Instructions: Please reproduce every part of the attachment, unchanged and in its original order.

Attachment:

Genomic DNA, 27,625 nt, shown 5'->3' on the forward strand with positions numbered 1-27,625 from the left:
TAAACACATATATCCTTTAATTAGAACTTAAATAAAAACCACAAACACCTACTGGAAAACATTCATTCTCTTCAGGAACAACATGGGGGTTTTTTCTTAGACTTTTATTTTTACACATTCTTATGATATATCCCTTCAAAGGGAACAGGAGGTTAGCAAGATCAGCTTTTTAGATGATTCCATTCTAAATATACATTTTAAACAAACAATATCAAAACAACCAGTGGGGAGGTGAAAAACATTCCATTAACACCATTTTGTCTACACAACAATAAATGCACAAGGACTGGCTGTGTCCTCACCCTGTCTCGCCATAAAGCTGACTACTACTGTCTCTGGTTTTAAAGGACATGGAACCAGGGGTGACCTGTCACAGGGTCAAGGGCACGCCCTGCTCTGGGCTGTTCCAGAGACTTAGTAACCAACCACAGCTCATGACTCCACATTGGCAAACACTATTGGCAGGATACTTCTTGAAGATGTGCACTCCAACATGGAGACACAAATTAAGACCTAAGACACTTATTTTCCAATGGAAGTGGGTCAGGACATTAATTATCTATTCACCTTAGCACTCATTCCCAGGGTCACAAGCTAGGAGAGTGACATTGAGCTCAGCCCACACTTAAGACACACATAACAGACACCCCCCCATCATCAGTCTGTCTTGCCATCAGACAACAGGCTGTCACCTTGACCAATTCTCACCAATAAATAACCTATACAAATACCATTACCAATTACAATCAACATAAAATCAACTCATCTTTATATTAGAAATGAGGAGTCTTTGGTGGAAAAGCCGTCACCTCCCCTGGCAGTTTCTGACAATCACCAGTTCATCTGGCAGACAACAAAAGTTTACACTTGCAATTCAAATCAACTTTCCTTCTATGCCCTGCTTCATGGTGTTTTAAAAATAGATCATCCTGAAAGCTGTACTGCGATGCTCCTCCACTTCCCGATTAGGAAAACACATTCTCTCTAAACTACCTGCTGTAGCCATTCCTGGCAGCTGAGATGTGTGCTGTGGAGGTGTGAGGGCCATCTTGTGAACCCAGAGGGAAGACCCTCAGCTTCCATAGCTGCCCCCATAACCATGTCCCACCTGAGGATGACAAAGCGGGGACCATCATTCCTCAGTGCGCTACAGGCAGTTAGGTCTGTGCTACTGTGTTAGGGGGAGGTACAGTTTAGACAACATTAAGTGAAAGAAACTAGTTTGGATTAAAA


Genomic DNA, 27,625 nt, shown 5'->3' on the forward strand with positions numbered 1-27,625 from the left:
TAAACACATATATCCTTTAATTAGAACTTAAATAAAAACCACAAACACCTACTGGAAAACATTCATTCTCTTCAGGAACAACATGGGGGTTTTTTCTTAGACTTTTATTTTTACACATTCTTATGATATATCCCTTCAAAGGGAACAGGAGGTTAGCAAGATCAGCTTTTTAGATGATTCCATTCTAAATATACATTTTAAACAAACAATATCAAAACAACCAGTGGGGAGGTGAAAAACATTCCATTAACACCATTTTGTCTACACAACAATAAATGCACAAGGACTGGCTGTGTCCTCACCCTGTCTCGCCATAAAGCTGACTACTACTGTCTCTGGTTTTAAAGGACATGGAACCAGGGGTGACCTGTCACAGGGTCAAGGGCACGCCCTGCTCTGGGCTGTTCCAGAGACTTAGTAACCAACCACAGCTCATGACTCCACATTGGCAAACACTATTGGCAGGATACTTCTTGAAGATGTGCACTCCAACATGGAGACACAAATTAAGACCTAAGACACTTATTTTCCAATGGAAGTGGGTCAGGACATTAATTATCTATTCACCTTAGCACTCATTCCCAGGGTCACAAGCTAGGAGAGTGACATTGAGCTCAGCCCACACTTAAGACACACATAACAGACACCCCCCCATCATCAGTCTGTCTTGCCATCAGACAACAGGCTGTCACCTTGACCAATTCTCACCAATAAATAACCTATACAAATACCATTACCAATTACAATCAACATAAAATCAACTCATCTTTATATTAGAAATGAGGAGTCTTTGGTGGAAAAGCCGTCACCTCCCCTGGCAGTTTCTGACAATCACCAGTTCATCTGGCAGACAACAAAAGTTTACACTTGCAATTCAAATCAACTTTCCTTCTATGCCCTGCTTCATGGTGTTTTAAAAATAGATCATCCTGAAAGCTGTACTGCGATGCTCCTCCACTTCCCGATTAGGAAAACACATTCTCTCTAAACTACCTGCTGTAGCCATTCCTGGCAGCTGAGATGTGTGCTGTGGAGGTGTGAGGGCCATCTTGTGAACCCAGAGGGAAGACCCTCAGCTTCCATAGCTGCCCCCATAACCATGTCCCACCTGAGGATGACAAAGCGGGGACCATCATTCCTCAGTGCGCTACAGGCAGTTAGGTCTGTGCTACTGTGTTAGGGGGAGGTACAGTTTAGACAACATTAAGTGAAAGAAACTAGTTTGGATTAAAA